The peasants have it
GN Saibaba says the real alternative will come from the maoists, not the Trinamool
|Illustration: Tim Tim Rose
THE RECENT debacle of Communist Party of India (Marxist) has led to widespread speculation in the media and elsewhere that this indeed is the end of the CPI(M) in West Bengal. It is being predicted that the way they have been literally routed in the assembly poll will lead to their gradual demise. The defeat of the CPI(M) in West Bengal after its uninterrupted rule of 34 years is literally seen as the fall of the fortress. However, such a reading of the situation is misplaced.
The CPI(M) is like any other ruling class party in this country. These parties come and go in central and state legislative bodies and Parliament and take their turns in pursuing anti-people policies. They never provide an alternative to their immediate predecessor, but simply capitalise on the growing grievances of the people against the existing government. The performance of the DMK, the ruling party in Tamil Nadu, is a good example. Yet the media is not talking about the end of the DMK, despite their abysmal performance. The reason for this is the turns the AIDMK and the DMK take in routing each other in successive elections and in exploiting people in a similar manner. This is an established fast and accepted even by the media. But in West Bengal, because the CPI(M) managed to come back to power in seven successive terms without a formidable opposition, the defeat this time is seen as the end of the game for them.
The unique situation in West Bengal must be understood to explain the continuous rule of the CPI(M), which ended this time. The CPI(M) in West Bengal is a social-fascist force. It was not successively voted to power because of any pro-people policies of its governments, but because it carefully eliminated the possibility of any kind of opposition. They had unleashed a reign of terror all across rural West Bengal to maintain this hegemony. Especially in the countryside and sub-urban regions, even other parties were stopped from doing their activities in most part of the sates. The CPI(M) had been carefully maintaining an immense network of surveillance on the activities of each individual in the villages, towns and localities. Anybody taking a stand against the CPI(M) was ostracised, intimidated and even killed. And, the CPI(M) in all these years did not even spare its own allies in the Left Front in this regard. Violence in rural West Bengal had been rampant in all these three and a half decades. Killing people, burying their bodies and then registering them as missing in police records was the most common practice in the villages.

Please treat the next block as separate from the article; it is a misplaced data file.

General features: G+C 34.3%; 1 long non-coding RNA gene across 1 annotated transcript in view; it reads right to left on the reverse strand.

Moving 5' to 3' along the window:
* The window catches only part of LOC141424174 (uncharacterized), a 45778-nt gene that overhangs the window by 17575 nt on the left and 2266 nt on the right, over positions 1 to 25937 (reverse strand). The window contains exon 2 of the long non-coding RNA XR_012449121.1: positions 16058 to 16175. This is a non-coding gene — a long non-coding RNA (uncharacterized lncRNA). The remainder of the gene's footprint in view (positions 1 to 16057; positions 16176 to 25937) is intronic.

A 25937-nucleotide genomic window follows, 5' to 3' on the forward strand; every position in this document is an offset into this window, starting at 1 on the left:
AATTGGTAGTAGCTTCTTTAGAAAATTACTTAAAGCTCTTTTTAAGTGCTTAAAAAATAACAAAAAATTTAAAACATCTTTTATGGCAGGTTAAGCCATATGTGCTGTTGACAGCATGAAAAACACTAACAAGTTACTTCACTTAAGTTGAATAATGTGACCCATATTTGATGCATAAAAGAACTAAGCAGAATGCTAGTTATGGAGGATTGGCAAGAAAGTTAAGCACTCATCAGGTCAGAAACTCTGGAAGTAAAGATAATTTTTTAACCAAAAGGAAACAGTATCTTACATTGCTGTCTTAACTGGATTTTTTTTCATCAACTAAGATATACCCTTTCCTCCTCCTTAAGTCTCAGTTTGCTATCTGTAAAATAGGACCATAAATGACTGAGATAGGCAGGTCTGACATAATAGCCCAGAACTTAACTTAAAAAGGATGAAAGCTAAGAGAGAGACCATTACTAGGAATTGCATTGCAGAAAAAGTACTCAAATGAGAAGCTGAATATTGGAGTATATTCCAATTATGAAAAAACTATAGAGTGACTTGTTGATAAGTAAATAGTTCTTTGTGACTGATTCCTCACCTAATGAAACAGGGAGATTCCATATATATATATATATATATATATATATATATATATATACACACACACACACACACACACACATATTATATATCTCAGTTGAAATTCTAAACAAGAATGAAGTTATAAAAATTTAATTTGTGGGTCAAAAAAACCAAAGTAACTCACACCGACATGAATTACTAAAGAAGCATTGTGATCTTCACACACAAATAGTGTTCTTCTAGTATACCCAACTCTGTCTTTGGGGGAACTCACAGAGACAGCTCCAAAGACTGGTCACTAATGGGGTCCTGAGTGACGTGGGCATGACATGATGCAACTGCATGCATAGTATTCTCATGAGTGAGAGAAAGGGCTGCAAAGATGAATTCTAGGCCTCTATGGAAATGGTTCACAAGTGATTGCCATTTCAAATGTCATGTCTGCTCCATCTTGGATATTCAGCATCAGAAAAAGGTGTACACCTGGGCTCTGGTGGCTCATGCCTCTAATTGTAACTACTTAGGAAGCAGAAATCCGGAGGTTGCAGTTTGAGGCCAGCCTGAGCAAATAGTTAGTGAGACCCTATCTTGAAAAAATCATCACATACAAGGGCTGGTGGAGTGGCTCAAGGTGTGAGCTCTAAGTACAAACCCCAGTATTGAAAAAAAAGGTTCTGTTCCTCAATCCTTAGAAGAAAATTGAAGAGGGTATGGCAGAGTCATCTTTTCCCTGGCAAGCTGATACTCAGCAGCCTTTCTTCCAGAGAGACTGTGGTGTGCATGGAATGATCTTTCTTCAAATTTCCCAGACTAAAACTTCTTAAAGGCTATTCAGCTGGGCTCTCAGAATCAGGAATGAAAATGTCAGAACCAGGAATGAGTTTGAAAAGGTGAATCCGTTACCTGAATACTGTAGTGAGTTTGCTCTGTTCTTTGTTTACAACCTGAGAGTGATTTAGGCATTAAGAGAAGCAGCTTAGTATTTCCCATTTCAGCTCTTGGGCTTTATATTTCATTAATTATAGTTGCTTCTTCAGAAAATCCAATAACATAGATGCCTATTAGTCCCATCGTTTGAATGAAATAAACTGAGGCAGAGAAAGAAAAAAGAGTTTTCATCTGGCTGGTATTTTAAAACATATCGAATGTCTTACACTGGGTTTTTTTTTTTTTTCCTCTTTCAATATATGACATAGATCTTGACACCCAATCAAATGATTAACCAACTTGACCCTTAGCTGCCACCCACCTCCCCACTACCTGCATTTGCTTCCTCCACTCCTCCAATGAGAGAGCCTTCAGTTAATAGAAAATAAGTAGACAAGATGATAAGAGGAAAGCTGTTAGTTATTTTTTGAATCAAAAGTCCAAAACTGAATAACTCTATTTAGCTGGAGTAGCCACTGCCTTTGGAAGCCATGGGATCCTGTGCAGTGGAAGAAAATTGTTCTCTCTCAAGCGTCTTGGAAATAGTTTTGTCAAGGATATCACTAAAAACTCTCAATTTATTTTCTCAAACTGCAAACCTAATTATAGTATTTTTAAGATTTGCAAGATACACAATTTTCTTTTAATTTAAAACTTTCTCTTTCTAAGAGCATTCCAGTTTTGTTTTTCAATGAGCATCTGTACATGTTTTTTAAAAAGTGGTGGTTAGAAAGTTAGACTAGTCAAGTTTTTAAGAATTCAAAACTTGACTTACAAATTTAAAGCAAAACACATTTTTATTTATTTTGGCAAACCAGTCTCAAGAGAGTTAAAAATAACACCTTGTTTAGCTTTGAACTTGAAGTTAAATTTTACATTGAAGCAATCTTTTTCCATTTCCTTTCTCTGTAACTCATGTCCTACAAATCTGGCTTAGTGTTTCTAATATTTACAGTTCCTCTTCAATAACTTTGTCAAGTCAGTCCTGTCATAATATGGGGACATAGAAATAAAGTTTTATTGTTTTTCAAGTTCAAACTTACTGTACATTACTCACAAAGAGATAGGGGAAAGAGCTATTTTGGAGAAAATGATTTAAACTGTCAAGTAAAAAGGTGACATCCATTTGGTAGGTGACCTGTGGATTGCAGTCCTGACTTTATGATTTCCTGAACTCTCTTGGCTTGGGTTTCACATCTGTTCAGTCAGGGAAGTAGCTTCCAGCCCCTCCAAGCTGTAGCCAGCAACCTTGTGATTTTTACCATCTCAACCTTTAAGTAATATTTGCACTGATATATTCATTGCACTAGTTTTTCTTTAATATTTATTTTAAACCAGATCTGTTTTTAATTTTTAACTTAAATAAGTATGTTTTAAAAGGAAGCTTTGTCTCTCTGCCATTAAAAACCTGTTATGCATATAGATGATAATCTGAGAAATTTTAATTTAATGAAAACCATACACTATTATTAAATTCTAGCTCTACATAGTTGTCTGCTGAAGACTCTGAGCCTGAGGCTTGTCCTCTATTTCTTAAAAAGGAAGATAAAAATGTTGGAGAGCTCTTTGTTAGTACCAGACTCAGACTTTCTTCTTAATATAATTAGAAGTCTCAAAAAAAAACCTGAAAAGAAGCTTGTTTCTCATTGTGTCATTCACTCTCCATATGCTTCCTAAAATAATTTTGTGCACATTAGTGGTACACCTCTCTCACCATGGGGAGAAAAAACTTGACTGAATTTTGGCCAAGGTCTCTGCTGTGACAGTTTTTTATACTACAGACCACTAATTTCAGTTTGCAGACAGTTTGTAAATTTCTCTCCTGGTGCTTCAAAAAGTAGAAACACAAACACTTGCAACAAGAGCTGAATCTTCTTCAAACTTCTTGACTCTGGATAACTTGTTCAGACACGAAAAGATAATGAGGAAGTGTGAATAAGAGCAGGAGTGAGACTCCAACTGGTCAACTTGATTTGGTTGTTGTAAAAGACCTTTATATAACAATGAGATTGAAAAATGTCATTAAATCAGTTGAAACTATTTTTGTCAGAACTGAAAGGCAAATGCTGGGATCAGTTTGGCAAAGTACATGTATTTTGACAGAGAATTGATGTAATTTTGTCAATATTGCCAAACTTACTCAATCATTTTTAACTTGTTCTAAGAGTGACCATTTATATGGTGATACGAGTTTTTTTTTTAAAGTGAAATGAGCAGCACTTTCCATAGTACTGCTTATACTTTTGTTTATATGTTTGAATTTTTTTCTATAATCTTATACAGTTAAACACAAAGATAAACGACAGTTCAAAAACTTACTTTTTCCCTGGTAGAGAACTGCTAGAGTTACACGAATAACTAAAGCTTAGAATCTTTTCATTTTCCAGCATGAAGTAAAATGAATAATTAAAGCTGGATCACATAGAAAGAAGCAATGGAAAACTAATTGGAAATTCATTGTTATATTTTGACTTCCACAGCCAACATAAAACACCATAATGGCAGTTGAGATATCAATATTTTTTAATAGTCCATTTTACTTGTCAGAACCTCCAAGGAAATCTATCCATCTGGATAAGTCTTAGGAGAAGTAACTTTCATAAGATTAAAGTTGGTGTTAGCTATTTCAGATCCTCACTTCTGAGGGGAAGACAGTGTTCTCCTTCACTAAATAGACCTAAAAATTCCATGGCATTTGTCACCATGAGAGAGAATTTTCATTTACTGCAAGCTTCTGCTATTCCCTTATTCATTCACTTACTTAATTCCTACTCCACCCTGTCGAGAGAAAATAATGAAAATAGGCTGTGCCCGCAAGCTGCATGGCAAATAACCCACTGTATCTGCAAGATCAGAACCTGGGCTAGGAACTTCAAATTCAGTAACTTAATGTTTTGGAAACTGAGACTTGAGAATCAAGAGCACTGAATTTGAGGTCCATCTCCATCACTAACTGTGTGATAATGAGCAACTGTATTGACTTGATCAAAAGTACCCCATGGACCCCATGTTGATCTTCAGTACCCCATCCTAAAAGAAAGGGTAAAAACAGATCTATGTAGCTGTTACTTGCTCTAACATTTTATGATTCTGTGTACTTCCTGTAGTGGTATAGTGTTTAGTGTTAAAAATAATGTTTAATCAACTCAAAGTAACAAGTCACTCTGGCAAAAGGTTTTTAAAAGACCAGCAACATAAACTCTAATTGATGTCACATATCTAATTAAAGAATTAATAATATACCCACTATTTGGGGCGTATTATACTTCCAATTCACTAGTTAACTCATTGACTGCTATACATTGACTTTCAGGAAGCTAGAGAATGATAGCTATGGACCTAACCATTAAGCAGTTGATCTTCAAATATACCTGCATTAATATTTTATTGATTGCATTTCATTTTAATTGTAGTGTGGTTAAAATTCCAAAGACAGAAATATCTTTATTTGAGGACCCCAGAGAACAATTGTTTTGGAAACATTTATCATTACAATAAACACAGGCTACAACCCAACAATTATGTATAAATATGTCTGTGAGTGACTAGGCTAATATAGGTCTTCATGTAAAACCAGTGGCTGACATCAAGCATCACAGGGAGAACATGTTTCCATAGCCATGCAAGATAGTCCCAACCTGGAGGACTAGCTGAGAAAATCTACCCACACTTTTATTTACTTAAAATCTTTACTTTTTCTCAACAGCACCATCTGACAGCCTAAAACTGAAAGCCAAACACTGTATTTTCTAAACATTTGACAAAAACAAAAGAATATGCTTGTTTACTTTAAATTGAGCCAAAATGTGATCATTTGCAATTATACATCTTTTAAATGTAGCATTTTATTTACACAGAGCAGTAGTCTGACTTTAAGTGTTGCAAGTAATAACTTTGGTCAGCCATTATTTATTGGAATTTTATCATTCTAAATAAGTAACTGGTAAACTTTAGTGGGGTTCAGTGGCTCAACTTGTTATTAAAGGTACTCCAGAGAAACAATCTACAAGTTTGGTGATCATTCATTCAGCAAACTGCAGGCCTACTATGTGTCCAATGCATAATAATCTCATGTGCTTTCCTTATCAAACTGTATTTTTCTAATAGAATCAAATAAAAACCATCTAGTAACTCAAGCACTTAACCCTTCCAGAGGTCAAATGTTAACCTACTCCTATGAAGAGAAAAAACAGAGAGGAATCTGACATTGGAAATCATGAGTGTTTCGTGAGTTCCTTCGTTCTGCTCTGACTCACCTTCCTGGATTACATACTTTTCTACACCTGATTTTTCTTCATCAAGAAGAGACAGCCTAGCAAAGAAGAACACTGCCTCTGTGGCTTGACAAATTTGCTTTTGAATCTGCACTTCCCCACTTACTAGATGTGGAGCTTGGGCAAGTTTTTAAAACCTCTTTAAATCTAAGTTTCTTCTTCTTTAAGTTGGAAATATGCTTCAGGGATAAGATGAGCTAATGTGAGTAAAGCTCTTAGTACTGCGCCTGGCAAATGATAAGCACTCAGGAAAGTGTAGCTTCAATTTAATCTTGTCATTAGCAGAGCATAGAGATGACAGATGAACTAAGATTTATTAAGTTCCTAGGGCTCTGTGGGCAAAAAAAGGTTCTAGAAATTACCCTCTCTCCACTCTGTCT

The CPI(M) is a cadre-based party. But, its cadre base is not a conscious mass of people who are politicised in the basic tenets of communism. Rather, they are gangs of lumpen proletariats who are given immense privileges and protection by the party to ruthlessly sustain their hegemony on the ground. In the sham of land distribution that the CPI(M) pretends to have undertaken, a section of the middle peasantry, which declared allegiance to the party, was empowered. In the countryside, then, this section unleashed the powers of its feudal fiefdom and any kind of opposition was brutally suppressed. And this is the primary reason of the CPI(M)’s successive landslide victories in the elections in the countryside.
The challenge to this social-fascist hegemony of the CPI(M) did not come from the Trinamool Congress (TMC). In fact, in the last election in 2006, the TMC was relegated to a handful of seats, while the Left Front won 235 seats, one of its best performances in assembly elections anywhere in the country. By the end of that year, however, the first blow to the arrogant the CPI(M) rule came from the peasants of Singur. This struggle came after the CPI(M)’s all-out capitulation to imperialist industrialisation became known through grabbing multi-crop farmlands to build industries in the area. The social-fascist nature of the CPI(M) became clearer to the people when they ruthlessly repressed the peasants of Singur, and later Nandigram, in a bid to grab their land to dole them out to the Tatas and the Salem group.